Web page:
A key part of Canada’s aid program, IDRC supports research in developing countries to promote growth and development. IDRC also encourages sharing this knowledge with policymakers, other researchers, and communities around the world. The result is innovative, lasting local solutions that aim to bring change to those who need it most.
Programme areas
1. Agriculture and Environment:
Food, water, and a healthy environment are essential to human well-being. They are also building blocks for more sustainable and equitable development. But these resources are threatened around the world—more so in developing countries. IDRC’s Agriculture and Environment program recognizes that the key to providing these essentials is to increase agricultural productivity and food and water security, while ensuring environmental sustainability. We support research that fosters sound environmental management policies and long-term economic development that benefits local communities.

2. Canadian Partnerships:
The goal of IDRC’s Canadian Partnerships program is simple: to foster innovative approaches to development challenges by linking academic and practitioner communities in Canada and in developing countries. They fund research and related activities carried out by Canadians from across different sectors (universities and non-governmental organizations), often in collaboration with their counterparts in developing countries. They support activities that have the potential to influence policy and practice.

3. Donor Partnerships:
To create healthier, more equitable, and more prosperous societies, strong partnerships with other donor organizations are essential. IDRC’s Donor Partnerships Division helps develop relationships with research funders and international organizations. Our partner relationships are critical to building knowledge and local capacity to conduct research and innovate in developing countries around the world. We work closely with funders and donors, in collaboration with our program areas. Our mandate is to:
- initiate, build, and help maintain long-term relationships with donors
- help develop proposals, and negotiate agreements and financing
- strengthen our grantees’ financial sustainability by enhancing their ability to form
- partnerships and mobilize resources

4. Evaluation:
Evaluation is integral to IDRC’s work. It forms an important part of the evidence base for understanding how research contributes to solving development problems. IDRC strives to be an accountable learning organization by conducting formal evaluation studies and integrating a culture of “evaluative thinking” into its activities. Evaluative thinking involves:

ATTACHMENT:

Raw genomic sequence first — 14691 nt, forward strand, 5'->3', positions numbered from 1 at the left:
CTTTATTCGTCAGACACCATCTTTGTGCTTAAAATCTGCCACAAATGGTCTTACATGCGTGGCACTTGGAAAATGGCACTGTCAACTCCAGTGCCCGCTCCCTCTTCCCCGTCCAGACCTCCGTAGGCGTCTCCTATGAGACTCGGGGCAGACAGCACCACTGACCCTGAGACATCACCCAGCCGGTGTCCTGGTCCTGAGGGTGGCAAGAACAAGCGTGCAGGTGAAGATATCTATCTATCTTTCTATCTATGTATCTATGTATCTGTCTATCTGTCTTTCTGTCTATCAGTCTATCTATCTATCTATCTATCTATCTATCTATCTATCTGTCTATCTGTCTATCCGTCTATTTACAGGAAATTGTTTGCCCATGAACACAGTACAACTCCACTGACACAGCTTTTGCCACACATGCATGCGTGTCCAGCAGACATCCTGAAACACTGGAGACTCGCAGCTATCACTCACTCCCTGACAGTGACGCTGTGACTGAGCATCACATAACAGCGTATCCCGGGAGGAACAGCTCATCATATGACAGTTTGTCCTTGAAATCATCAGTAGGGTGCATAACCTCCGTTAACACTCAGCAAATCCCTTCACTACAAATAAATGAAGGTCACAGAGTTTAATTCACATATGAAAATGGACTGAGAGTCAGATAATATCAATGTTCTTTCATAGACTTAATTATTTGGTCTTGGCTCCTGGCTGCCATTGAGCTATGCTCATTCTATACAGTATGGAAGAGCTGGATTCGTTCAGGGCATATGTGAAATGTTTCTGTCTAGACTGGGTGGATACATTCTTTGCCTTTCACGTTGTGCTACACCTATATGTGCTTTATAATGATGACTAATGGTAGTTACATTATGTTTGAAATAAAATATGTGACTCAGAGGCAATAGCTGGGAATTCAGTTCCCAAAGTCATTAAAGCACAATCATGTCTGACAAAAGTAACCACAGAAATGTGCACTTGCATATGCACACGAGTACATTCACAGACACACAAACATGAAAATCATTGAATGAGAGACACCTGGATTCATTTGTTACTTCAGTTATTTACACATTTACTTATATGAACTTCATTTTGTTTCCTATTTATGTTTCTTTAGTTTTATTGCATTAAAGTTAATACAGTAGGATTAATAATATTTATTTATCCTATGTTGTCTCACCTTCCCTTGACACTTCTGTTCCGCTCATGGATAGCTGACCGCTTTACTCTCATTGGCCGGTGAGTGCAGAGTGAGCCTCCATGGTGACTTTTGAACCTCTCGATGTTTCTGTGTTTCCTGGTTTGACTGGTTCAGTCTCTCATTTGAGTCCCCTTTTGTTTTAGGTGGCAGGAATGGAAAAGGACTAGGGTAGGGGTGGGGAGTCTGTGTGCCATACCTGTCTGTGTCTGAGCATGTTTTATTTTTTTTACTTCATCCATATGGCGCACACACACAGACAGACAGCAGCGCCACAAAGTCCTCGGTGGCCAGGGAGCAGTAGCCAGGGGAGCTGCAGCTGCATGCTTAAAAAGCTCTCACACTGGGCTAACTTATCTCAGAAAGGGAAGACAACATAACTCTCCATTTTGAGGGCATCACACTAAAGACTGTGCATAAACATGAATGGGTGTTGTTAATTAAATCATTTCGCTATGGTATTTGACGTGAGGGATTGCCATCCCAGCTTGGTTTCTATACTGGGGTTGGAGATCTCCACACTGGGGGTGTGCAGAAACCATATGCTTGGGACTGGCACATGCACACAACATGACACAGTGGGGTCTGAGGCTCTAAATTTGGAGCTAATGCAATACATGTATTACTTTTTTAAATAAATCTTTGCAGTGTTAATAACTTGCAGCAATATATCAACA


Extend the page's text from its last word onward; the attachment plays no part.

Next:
- being results-oriented, reflective, and questioning
- being able to articulate values
- using evidence to test assumptions

5. Fellowships and Awards:
IDRC’s Fellowships and Awards program supports Canadians, permanent residents of Canada, and citizens of developing countries to acquire more practical and research-oriented knowledge. From graduate students conducting applied research with African farmers to scholars studying environmental issues facing the urban poor, IDRC funding is helping to create a generation of researchers in Canada and in developing countries with enhanced skills, deeper knowledge, a broader world view, and greater experience.

6. Global Health Policy:
Fair access to health and health care is an essential component of a healthy society. IDRC’s Global Health Policy program supports research in low- and middle-income countries that targets the root causes of inequity and poor health and that will inform effective policymaking. We fund research that helps improve health systems so countries and communities can meet the health challenges they face. Global Health Policy’s four programs support research on:
- issues of equity in access to quality primary care
- policies to prevent non-communicable disease
- health concerns shared by five Canadian federal agencies and that supports the global health research community
- a discovery science program that integrates innovation in technical, social, and economic aspects of health Middle East Special Initiatives

7. Science and Innovation:
Science, technology, and innovation (STI) can drive economic growth, help solve social and environmental problems, and reduce poverty. All countries need to develop the capacity to produce and use science and technology themselves, and adapt knowledge to their needs and contexts. Societies also need to understand both the benefits and risks of emerging technologies, such as digital ones, in order to maximize their benefits. IDRC’s Science and Innovation program supports research and capacity building to help developing countries produce, adapt, and use STI for development. Along with gender, key cross-cutting themes within the program are intellectual property rights, science granting councils, and inclusiveness.

8. Social and Economic Policy:
Public policy can help reduce poverty and promote more inclusive growth. But to be effective, policies must be supported by the citizens they are meant to serve. And they must be based on evidence. IDRC’s Social and Economic Policy program works to help developing countries create strong, informed policies and the right environment for change. To do so, we support research focused on:
- building accountable states and empowering citizens
- promoting inclusive and sustainable economic growth
- strengthening independent policy research organizations
- support and communicate research findings on issues of immediate policy concern
- support public accountability by helping researchers and policy research institutions to participate in local, national, and international policy debates